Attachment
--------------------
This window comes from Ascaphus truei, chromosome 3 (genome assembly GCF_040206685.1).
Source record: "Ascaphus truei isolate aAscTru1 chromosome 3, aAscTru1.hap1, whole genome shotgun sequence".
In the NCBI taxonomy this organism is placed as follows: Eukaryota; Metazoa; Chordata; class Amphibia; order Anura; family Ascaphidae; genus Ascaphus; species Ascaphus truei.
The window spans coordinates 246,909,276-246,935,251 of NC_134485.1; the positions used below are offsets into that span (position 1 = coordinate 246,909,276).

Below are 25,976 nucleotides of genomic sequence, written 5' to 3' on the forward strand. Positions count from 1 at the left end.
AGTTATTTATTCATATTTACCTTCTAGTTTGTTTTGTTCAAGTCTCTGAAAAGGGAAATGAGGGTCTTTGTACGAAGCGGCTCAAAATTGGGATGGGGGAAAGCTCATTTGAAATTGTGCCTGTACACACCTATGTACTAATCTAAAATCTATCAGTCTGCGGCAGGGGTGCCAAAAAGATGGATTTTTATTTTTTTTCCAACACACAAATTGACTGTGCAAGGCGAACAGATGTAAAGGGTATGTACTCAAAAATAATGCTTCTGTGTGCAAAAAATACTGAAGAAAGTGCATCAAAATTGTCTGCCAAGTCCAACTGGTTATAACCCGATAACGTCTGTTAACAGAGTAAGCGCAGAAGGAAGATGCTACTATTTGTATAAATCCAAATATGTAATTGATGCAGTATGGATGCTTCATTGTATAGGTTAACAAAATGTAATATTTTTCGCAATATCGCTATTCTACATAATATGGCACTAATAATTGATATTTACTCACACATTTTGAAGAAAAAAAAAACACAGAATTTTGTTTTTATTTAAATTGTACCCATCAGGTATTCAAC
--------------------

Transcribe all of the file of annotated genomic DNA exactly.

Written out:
This window comes from Ascaphus truei, chromosome 3 (genome assembly GCF_040206685.1).
Source record: "Ascaphus truei isolate aAscTru1 chromosome 3, aAscTru1.hap1, whole genome shotgun sequence".
In the NCBI taxonomy this organism is placed as follows: Eukaryota; Metazoa; Chordata; class Amphibia; order Anura; family Ascaphidae; genus Ascaphus; species Ascaphus truei.
The window spans coordinates 246,909,276-246,935,251 of NC_134485.1; the positions used below are offsets into that span (position 1 = coordinate 246,909,276).

Below are 25,976 nucleotides of genomic sequence, written 5' to 3' on the forward strand. Positions count from 1 at the left end.
AGTTATTTATTCATATTTACCTTCTAGTTTGTTTTGTTCAAGTCTCTGAAAAGGGAAATGAGGGTCTTTGTACGAAGCGGCTCAAAATTGGGATGGGGGAAAGCTCATTTGAAATTGTGCCTGTACACACCTATGTACTAATCTAAAATCTATCAGTCTGCGGCAGGGGTGCCAAAAAGATGGATTTTTATTTTTTTTCCAACACACAAATTGACTGTGCAAGGCGAACAGATGTAAAGGGTATGTACTCAAAAATAATGCTTCTGTGTGCAAAAAATACTGAAGAAAGTGCATCAAAATTGTCTGCCAAGTCCAACTGGTTATAACCCGATAACGTCTGTTAACAGAGTAAGCGCAGAAGGAAGATGCTACTATTTGTATAAATCCAAATATGTAATTGATGCAGTATGGATGCTTCATTGTATAGGTTAACAAAATGTAATATTTTTCGCAATATCGCTATTCTACATAATATGGCACTAATAATTGATATTTACTCACACATTTTGAAGAAAAAAAAAACACAGAATTTTGTTTTTATTTAAATTGTACCCATCAGGTATTCAAC